While recent innovations in batteries have been driving down the cost of electric vehicles, electric vehicles still initially cost a premium over their gasoline-powered counterparts, even with the assistance of large tax subsidies. However, the real savings come over time as the electricity required for recharging a vehicle's battery is less expensive than a tank of gas and fewer moving parts means fewer fluids to replace and less parts undergoing wear and tear. Even the brakes last longer because regenerative braking from the electric powertrain replaces rotors and brake pads for most braking needs.
Although the long-term cost savings of electric vehicles are easily recognizable, the upfront financial burden still gives consumers pause. However, the automotive industry is finally taking note as manufacturers unveil all-inclusive leasing or rental programs. For example, these programs offer the car with maintenance and insurance at a flat rate. In a state, such as Michigan, with high automobile insurance burdens, this alternative all-inclusive model can make access to a vehicle more affordable than owning and insuring a vehicle year-round.
GM's Maven Gig program allows ride-sharing and delivery drivers to rent a car on a weekly basis at a flat rate. The program lists a compact, gas-powered model starting at $189 per week, with the all-electric Chevy Bolt starting at $229 per week. While the Chevy Bolt represents a price premium over the conventional gas-powered models, GM reports that drivers are saving about $70 per week on fuel costs. Essentially, the leasing model allows drivers to recuperate the electric price premium on a monthly, or even a weekly basis. Volvo, which earlier this year pledged to transition to a fully-electrified lineup of vehicles, is also adopting a similar model with its Care by Volvo program, which should help consumers manage the costs of their electric vehicles as they are introduced.
This same model is finding its way to the municipal level as well. Proterra, an electric bus manufacturer, has announced a program for leasing five buses for three-year terms to New York's MTA. Under the program, Proterra estimates savings of approximately $560,000 on maintenance and operating costs. However, the fine print shows that this estimate is based, in part, on the annual average maintenance and operating savings over a 12-year life of a bus. While New York MTA reaps the benefits of the savings immediately due to the lease terms, Proterra takes the initial cost hit for the bus and must continue to lease it out for the remaining 9 years of service life to realize the operating savings.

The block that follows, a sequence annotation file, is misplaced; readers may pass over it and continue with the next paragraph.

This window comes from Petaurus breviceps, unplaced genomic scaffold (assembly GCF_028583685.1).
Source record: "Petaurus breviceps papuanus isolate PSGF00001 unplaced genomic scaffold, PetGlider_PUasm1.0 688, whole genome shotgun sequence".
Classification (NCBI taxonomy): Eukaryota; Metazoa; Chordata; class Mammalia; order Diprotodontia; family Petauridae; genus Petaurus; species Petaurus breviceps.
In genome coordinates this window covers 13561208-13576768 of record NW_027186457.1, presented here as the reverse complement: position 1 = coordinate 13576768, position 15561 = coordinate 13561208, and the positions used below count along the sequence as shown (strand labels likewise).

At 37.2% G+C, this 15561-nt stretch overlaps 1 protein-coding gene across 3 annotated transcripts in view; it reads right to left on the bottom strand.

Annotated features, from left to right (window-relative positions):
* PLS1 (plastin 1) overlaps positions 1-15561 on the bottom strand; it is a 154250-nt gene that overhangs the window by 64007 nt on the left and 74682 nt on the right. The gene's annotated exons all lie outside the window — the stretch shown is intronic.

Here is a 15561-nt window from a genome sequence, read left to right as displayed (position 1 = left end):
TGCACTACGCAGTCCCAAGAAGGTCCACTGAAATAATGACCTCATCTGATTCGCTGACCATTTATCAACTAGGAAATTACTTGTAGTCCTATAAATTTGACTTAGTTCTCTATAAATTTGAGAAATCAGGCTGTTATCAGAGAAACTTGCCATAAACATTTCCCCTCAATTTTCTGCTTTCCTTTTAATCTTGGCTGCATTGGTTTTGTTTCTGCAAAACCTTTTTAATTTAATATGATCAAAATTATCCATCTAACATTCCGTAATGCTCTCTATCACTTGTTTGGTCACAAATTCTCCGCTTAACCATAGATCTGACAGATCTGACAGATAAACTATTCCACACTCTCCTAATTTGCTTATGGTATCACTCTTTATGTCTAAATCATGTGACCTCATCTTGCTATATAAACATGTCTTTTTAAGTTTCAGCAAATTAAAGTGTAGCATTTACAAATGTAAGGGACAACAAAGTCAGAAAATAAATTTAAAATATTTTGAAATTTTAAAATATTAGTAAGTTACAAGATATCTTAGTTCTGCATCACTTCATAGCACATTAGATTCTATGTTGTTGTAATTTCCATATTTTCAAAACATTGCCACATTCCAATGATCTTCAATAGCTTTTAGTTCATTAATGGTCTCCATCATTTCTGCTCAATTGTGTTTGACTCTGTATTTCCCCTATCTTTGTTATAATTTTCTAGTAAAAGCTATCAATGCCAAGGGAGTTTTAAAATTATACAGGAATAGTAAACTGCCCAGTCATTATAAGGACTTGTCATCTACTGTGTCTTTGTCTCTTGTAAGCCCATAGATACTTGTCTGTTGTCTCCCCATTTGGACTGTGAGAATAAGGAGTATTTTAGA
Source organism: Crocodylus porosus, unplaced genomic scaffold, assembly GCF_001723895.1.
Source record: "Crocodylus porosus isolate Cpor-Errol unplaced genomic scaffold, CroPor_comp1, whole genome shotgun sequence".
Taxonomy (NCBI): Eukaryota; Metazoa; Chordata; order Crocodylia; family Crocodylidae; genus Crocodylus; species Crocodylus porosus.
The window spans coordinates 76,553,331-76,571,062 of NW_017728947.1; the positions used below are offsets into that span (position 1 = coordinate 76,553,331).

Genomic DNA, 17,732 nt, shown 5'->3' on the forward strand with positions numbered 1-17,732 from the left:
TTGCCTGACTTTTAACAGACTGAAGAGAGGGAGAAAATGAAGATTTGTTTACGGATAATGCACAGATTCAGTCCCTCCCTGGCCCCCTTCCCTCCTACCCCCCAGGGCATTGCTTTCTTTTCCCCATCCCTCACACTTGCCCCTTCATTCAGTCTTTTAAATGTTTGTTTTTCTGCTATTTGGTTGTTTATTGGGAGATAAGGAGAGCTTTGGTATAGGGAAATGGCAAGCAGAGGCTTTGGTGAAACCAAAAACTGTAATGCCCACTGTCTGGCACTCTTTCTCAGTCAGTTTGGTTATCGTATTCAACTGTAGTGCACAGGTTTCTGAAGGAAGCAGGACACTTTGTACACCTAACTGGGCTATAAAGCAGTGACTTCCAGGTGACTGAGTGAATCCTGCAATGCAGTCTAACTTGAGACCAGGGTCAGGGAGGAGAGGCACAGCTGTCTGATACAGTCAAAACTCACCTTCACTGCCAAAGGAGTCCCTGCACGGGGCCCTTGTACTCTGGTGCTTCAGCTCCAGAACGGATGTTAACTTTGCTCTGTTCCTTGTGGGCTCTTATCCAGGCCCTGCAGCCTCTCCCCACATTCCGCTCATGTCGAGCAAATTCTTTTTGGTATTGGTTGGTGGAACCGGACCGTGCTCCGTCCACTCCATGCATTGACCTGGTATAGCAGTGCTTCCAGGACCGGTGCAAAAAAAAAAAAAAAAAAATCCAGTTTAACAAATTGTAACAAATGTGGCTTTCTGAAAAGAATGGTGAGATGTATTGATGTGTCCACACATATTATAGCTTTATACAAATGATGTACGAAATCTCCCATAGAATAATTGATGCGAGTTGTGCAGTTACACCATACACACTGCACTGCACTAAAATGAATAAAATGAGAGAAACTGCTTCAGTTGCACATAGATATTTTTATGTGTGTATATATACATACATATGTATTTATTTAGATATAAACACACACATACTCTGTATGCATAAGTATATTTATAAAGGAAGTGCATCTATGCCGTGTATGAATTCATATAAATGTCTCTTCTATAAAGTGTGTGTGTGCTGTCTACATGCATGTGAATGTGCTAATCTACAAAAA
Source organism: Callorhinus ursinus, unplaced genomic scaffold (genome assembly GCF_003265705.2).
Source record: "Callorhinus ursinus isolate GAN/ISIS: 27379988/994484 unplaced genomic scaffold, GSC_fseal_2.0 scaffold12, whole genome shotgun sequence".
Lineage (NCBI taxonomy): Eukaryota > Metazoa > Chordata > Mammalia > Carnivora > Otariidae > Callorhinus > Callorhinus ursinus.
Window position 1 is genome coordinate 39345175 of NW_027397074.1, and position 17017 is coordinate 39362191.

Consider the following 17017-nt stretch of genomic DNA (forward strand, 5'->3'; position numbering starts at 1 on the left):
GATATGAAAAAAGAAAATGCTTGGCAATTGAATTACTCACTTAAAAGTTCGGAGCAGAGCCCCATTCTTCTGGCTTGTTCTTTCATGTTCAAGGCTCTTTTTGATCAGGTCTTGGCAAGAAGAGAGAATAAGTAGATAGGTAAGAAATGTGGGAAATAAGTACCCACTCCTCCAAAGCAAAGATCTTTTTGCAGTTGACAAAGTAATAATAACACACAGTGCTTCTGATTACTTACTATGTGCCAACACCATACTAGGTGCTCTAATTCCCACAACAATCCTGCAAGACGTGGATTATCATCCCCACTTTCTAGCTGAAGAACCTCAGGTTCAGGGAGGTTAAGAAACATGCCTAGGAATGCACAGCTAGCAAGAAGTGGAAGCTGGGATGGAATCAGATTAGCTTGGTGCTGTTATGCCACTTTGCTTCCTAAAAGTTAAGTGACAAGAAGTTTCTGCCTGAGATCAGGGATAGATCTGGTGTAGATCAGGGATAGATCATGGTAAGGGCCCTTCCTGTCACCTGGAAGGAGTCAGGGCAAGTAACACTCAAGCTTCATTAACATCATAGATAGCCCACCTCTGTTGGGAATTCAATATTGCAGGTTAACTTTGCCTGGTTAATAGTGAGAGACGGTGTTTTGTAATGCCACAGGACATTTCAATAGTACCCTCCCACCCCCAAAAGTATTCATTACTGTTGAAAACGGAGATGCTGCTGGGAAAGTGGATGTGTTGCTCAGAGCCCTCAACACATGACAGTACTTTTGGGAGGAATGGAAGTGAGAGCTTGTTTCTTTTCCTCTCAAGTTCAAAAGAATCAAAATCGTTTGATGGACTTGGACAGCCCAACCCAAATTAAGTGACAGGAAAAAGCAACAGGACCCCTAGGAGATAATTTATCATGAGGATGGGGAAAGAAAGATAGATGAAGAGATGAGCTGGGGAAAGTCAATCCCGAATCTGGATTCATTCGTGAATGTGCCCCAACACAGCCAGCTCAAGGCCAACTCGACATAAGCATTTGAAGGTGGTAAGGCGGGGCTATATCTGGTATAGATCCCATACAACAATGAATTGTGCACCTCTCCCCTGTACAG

Even as the new ownership model is a boon for consumers, it raises new challenges for manufacturers. By replacing the traditional ownership model with a leasing model, the burden for the price premium shifts from the consumer to the manufacturer, which not only must front the capital for the vehicle inventory itself, since the manufacturers are retaining ownership of the vehicles, but also the premium for the electric drivetrain. As the new ownership model is adopted more widespread across the industry, these new lease fleets will mark a sharp increase in inventory on corporate balance sheets. However, by prolonging ownership of these fleets, manufacturers may exert stronger control over pricing in the used car market as it sells off older fleet vehicles.
Whether on the side of the consumer, the municipality, or the manufacturer, the vehicle ownership model is showing early signs of disruption, even from the industry's biggest players.
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